Slocum, Alexander H. (One Merrill Crossing, Bow, NH, 03304, US)
Vrsek, Gary (7551 Maltey, Brighton, MA, 48116, US)
Shaikh, Fzafar (1535 Bloomingdale Drive, Troy, MI, 48098, US)
|1.||A method of quasikinematic coupling of two matable vehicular engine components with repeatable location alignment of their mating surfaces, that comprises, providing the mating surfaces with correspondingly disposed respective sets of three nonsymmetrically spaced grooves and corresponding mating protrusions, each of the grooves and protrusions being formed as surfaces of revolution; bringing the mating surfaces together to establish six lines of groove protrusion contact, two lines at each mating groove and protrusion, and with a small gap maintained between the two components mating surfaces; and clamping by forcing the components together to seat the protrusions in the grooves and seal the gap to effect the coupling with the two component mating surfaces in contact.|
|2.||The method of claim 1 wherein the surface of revolution of the contacting grooves and protrusions are conical and spherical surfaces, respectively.|
|3.||The method of claim 1 wherein the sets of grooves and protrusions are relatively elastically and plastically compliant to effect their seating and the resultant sealing of the gap with the two component mating surfaces brought into contact.|
|4.||The method of claim 3 wherein, upon withdrawal of the force clamping the components together, the mating surfaces thereof resiliently separate, and with location alignment repeatability.|
|5.||The method of claim 1 wherein the grooves are provided with relief features to define the effective orientation of contact.|
|6.||A quasikinematic coupling adapted for repeatable alignment of vehicular engine mating components having, in combination, two matable engine components having opposing surfaces which are to be aligned and mated in coupling; one component mating surface being provided with a set of three unsymmetrically spaced grooves, and the other component mating surface being provided with a corresponding set of unsymmetrically spaced protrusions, with each of the grooves and protrusions being formed as surfaces of revolution, such that, when brought into contact, six lines of groovesprotrusion contact are established, two lines at each mating groove and protrusion, and with a small gap maintained between the two component mating surfaces; and means for clamping the components together to seat the protrusions at the grooves and seal the gap to effect the coupling with the two component mating surfaces in contact.|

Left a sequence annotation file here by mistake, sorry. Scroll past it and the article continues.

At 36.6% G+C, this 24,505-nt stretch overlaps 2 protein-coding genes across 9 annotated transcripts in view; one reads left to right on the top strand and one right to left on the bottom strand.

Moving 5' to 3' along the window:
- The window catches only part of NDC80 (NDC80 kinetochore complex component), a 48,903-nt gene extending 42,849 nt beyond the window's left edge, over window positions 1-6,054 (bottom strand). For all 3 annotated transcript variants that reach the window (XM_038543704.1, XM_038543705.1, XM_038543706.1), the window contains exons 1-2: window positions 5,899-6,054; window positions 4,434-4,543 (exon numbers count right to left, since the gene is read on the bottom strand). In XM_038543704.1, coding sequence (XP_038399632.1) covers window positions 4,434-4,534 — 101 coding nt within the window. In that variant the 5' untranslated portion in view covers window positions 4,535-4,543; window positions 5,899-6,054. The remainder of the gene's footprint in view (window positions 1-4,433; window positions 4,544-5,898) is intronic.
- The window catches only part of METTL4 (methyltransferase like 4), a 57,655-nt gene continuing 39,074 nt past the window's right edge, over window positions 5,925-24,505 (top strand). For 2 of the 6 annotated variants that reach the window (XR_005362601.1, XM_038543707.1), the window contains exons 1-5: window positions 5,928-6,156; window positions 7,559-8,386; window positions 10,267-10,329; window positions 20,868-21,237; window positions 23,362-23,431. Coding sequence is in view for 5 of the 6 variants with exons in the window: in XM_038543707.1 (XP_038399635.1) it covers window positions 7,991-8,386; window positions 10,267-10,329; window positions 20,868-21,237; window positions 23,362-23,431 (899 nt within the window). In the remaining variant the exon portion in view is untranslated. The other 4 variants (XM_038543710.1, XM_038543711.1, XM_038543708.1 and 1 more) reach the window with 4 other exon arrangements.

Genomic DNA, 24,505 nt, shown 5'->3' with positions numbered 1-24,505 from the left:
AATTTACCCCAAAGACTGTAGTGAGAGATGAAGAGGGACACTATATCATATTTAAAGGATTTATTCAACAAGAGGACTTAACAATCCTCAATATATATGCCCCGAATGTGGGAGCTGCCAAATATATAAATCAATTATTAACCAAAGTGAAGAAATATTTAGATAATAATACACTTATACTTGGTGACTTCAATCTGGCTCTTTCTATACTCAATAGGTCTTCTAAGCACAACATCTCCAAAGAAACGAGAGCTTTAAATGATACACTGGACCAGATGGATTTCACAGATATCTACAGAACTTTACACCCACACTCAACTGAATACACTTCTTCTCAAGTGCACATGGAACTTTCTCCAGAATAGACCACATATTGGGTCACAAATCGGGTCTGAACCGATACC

|7.||The coupling of claim 6 wherein the surfaces of revolution of the contacting grooves and protrusions are conical and spherical surfaces of revolution, respectively.|
|8.||The coupling of claim 7 wherein the spherical surfaces are harder than the groove surfaces.|
|9.||The coupling of claim 7 wherein the sets of grooves and protrusions are relatively elastically and plastically compliant to effect their seating and the resultant seating of the gap with the two component mating surfaces brought into contact.|
|10.||The coupling of claim 9 wherein, upon withdrawal of the clamping force clamping the components together, the mating surfaces thereof resiliently separate, and with location alignment repeatability.|
|11.||The coupling of claim 7 wherein the conical grooves are provided with relief features to define the effective orientation of the contact.|
|12.||The coupling claimed in claim 7, wherein the spherical or conical members are pressed into one component surface, and have hollow centers for receiving bolts or shafts.|
|13.||The coupling as claimed in claim 11 wherein the conical groove relief features are cast in the component surface, and the contact surfaces are machined.|
|14.||The coupling claimed in claim 7 wherein the combinations of said conical grooves and spherical protrusions on the two components enable quasikinematic coupling between them.|
|15.||The coupling claimed in claim 6 wherein the components are repeatably locatable with respect to each other, and with the application of a preload force, opposing surfaces of the components come into contact and form a face seal.|
|16.||The coupling of claim 7 wherein the transverse stiffness of the coupling from the transverse stiffness of the quasikinematic coupling is decoupled through the resistance to motion due to friction between the contact surfaces.|
|17.||The coupling of claim 7 wherein the stiffness of the coupling in the mated directions from the stiffness of the quasikinematic coupling is decoupled through the resistances to motion which exist due to the clamping force and the contact of the mated surfaces.|
|18.||The coupling of claim 7 wherein means is provided for changing the orientation of the kinematic coupling to provide maximum resistance to error loads in a plane perpendicular to the mating direction, while maintaining resistance to motion in the same plane, but perpendicular to said direction.|